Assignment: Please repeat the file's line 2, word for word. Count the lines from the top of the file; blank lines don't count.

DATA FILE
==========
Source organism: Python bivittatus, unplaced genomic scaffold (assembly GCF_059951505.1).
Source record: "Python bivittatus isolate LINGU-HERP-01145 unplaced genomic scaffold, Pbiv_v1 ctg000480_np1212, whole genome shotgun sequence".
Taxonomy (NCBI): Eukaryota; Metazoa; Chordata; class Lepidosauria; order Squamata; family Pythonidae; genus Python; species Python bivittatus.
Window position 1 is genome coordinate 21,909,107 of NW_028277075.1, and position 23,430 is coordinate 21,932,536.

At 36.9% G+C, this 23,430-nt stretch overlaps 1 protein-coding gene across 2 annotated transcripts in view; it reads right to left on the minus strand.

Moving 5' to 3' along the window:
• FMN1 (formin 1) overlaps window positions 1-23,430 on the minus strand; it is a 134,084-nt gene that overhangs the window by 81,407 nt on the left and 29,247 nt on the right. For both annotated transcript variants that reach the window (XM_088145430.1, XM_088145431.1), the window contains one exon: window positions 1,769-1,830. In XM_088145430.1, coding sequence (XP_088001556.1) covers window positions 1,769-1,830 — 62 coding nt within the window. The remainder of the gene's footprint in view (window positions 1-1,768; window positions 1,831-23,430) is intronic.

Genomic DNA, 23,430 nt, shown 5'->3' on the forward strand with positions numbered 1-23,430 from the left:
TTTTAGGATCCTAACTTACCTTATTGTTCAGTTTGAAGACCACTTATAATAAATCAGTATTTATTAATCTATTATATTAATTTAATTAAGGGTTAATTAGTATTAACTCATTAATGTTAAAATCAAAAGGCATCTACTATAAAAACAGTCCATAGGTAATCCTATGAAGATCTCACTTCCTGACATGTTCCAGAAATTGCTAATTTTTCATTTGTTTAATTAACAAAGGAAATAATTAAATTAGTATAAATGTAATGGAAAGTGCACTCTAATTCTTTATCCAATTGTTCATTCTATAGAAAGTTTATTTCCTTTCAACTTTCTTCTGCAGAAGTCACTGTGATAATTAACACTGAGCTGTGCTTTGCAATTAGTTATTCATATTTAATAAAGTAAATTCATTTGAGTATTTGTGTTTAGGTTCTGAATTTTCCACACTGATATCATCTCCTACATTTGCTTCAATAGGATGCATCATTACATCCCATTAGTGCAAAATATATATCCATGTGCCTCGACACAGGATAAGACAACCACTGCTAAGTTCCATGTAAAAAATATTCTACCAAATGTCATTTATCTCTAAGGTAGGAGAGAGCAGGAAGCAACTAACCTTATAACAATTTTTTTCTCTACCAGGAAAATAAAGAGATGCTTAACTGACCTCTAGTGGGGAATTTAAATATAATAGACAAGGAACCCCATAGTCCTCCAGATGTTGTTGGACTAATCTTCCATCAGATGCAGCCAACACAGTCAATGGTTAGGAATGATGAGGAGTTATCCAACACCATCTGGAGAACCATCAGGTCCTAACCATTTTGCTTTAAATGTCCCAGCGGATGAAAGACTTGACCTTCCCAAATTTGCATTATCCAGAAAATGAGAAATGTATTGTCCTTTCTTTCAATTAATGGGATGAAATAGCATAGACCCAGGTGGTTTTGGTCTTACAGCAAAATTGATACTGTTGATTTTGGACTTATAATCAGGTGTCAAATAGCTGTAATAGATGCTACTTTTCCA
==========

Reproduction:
Source record: "Python bivittatus isolate LINGU-HERP-01145 unplaced genomic scaffold, Pbiv_v1 ctg000480_np1212, whole genome shotgun sequence".